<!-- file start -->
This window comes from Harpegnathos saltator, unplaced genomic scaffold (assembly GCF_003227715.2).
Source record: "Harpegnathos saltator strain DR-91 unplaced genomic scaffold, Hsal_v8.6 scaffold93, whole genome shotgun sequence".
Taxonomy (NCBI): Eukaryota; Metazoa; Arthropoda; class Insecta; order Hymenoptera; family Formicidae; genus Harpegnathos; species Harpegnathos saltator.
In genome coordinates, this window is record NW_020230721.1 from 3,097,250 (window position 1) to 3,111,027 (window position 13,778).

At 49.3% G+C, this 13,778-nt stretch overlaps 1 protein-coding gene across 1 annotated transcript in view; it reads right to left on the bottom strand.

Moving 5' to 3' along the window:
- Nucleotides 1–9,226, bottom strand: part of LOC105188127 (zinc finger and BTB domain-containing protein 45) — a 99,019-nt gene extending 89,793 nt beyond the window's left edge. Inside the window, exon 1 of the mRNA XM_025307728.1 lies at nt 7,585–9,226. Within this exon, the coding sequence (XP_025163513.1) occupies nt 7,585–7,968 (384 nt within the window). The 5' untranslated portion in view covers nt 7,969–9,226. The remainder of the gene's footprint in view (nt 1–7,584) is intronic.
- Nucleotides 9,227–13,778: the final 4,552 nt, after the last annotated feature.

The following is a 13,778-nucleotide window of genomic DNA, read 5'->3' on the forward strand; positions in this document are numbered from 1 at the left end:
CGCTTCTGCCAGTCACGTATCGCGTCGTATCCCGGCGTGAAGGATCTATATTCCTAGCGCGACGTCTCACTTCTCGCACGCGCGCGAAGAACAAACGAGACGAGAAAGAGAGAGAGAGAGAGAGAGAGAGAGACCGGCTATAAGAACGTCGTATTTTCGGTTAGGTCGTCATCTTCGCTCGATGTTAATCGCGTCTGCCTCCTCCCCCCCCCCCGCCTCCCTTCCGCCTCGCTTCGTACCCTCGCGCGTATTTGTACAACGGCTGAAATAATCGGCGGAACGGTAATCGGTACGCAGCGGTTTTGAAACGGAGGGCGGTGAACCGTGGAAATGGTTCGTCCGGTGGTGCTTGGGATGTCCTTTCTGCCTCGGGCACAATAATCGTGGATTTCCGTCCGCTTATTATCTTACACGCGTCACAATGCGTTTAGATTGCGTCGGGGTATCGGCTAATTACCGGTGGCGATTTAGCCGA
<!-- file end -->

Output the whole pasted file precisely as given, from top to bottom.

This window comes from Harpegnathos saltator, unplaced genomic scaffold (assembly GCF_003227715.2).
Source record: "Harpegnathos saltator strain DR-91 unplaced genomic scaffold, Hsal_v8.6 scaffold93, whole genome shotgun sequence".
Taxonomy (NCBI): Eukaryota; Metazoa; Arthropoda; class Insecta; order Hymenoptera; family Formicidae; genus Harpegnathos; species Harpegnathos saltator.
In genome coordinates, this window is record NW_020230721.1 from 3,097,250 (window position 1) to 3,111,027 (window position 13,778).

At 49.3% G+C, this 13,778-nt stretch overlaps 1 protein-coding gene across 1 annotated transcript in view; it reads right to left on the bottom strand.

Moving 5' to 3' along the window:
- Nucleotides 1–9,226, bottom strand: part of LOC105188127 (zinc finger and BTB domain-containing protein 45) — a 99,019-nt gene extending 89,793 nt beyond the window's left edge. Inside the window, exon 1 of the mRNA XM_025307728.1 lies at nt 7,585–9,226. Within this exon, the coding sequence (XP_025163513.1) occupies nt 7,585–7,968 (384 nt within the window). The 5' untranslated portion in view covers nt 7,969–9,226. The remainder of the gene's footprint in view (nt 1–7,584) is intronic.
- Nucleotides 9,227–13,778: the final 4,552 nt, after the last annotated feature.

The following is a 13,778-nucleotide window of genomic DNA, read 5'->3' on the forward strand; positions in this document are numbered from 1 at the left end:
CGCTTCTGCCAGTCACGTATCGCGTCGTATCCCGGCGTGAAGGATCTATATTCCTAGCGCGACGTCTCACTTCTCGCACGCGCGCGAAGAACAAACGAGACGAGAAAGAGAGAGAGAGAGAGAGAGAGAGAGACCGGCTATAAGAACGTCGTATTTTCGGTTAGGTCGTCATCTTCGCTCGATGTTAATCGCGTCTGCCTCCTCCCCCCCCCCCGCCTCCCTTCCGCCTCGCTTCGTACCCTCGCGCGTATTTGTACAACGGCTGAAATAATCGGCGGAACGGTAATCGGTACGCAGCGGTTTTGAAACGGAGGGCGGTGAACCGTGGAAATGGTTCGTCCGGTGGTGCTTGGGATGTCCTTTCTGCCTCGGGCACAATAATCGTGGATTTCCGTCCGCTTATTATCTTACACGCGTCACAATGCGTTTAGATTGCGTCGGGGTATCGGCTAATTACCGGTGGCGATTTAGCCGA